Saturday, January 31, 2015

End of January Analysis; February Goals!

January is leaving us in the same gloomy way that it showed up: with yucky, grey downpours. It's not cold out, just sort of dismal and blah. The horses are tucked into their stalls with giant bags of hay, and I'm sure will be snoozing the night away in the soft sand instead of out in the nasty mud. We need the rain, so it is hard to complain about it, but rain always makes me feel a little grumpy and house-bound.

I went ahead and told the driving ladies that I can't commit to helping organize their playdays. While I feel crummy for doing that, I really wasn't told all of what goes into it, and there really is no possible way for me to do what they are asking of me. Not surprisingly, I'm pretty sure I made them furious (even though telling them I can't do it is a whole lot better than saying I will and then just not actually doing it), and haven't heard a single word from them since. It makes things a bit awkward.
I don't know though, I'm just not a club kind of person. I want to show, and train, and be with my horses. I'm really, really not into the social aspect of clubs or organizations. In the past, I've always been a member of whatever organization fielded my particular area (like Area VIII or Area I), but never went to any of their banquets or functions. It sounds terrible, but I really just want to be a part of these organizations so that I can show. If you could accumulate points and win things without being a part of an organization, I'd totally do that, but that's not the way it works. In a tiny club where everyone knows each other, it makes it awkward, because I think you're expected to join and then partake in club-like activities. I know it takes club members to run club shows, that much is a given... but it's not something I have time for, nor an interest in. I'm not sure if this will affect my show season or not - I will be able now to show in all of the playdays, but do I even want to go to them if the people running them hate my guts for being a bad team player? I don't know. I just want to play with my horse and show and be left alone, but that is not something southern folk can understand. Northern folks leave you to your own devices... southern folks want in on your business, and then are quick to ostracize and shut you out if you don't indulge them. It's a gross oversimplification of Texans, of course, but I've been here long enough to know just how true it holds in a lot of situations. Up north, everyone just left me alone to do my thing... people down here just don't do that. On the flip side, southerners will be right there for you if you need them in a pinch, and northern folks are less wont to do the same, so I guess it's an even trade.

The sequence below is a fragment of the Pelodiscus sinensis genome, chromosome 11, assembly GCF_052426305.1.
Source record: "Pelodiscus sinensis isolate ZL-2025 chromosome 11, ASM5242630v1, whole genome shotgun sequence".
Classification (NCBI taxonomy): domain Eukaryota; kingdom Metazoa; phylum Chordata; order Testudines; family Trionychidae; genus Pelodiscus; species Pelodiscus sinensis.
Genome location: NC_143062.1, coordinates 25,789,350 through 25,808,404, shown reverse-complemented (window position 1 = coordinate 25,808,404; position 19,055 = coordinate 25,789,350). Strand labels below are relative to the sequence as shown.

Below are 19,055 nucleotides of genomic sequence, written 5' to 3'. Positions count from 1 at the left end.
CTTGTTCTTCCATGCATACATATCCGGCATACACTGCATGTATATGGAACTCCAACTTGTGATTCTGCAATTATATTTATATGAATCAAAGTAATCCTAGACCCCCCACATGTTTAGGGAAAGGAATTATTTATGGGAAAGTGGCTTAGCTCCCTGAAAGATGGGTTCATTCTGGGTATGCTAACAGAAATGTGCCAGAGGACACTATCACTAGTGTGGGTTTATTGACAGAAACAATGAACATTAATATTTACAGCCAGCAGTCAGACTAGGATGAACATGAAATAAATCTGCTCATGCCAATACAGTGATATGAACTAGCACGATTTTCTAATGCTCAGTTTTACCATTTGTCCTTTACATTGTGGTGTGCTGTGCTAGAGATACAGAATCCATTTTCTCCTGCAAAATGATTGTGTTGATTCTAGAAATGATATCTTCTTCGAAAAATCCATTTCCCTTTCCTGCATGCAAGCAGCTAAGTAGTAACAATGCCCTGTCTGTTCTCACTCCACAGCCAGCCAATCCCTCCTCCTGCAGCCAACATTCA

Anyway. Enough with the whining, onto the goals.


O-Ren January Goals:

1) Practice and memorize all Training level dressage tests (specifically ones needed for the two upcoming HDTs)
This didn't go as planned at all unfortunately. The pastures got seeded, and they still aren't useable. The neighbors have very kindly allowed me to start driving in their field, which is less rutted than the jump field and therefore useable, but it is quite hilly and parts of it have ruts and cactus, so there is only about a 30-40m area that is usable. I'll have to see if I can get exact measurements on it, but it isn't anywhere near actual driven dressage arena size. There aren't many arenas nearby that are either, at least not ones that I can use - not to mention the fact that I still haven't figured out how to transport both horse and cart simultaneously. Thankfully, I am familiar enough with dressage arenas that I will be able to relatively wing this one should I not ever be able to get into a properly sized arena before our first show. You do what you gotta do.

2) Cones work - practice cones in the new cart at show measurements
Well, we have done some obstacle work, and a small bit of cones work, but for the same reasons listed above, we've done very little of this. There just isn't anywhere to do it.

3) Whip work - teaching left-right cues
 This is going well! She is starting to understand the idea, although it is still very hard for me to handle my whip - and my whip is too short. I need a trainer to help me out with this one!

4) Steady transitions, always!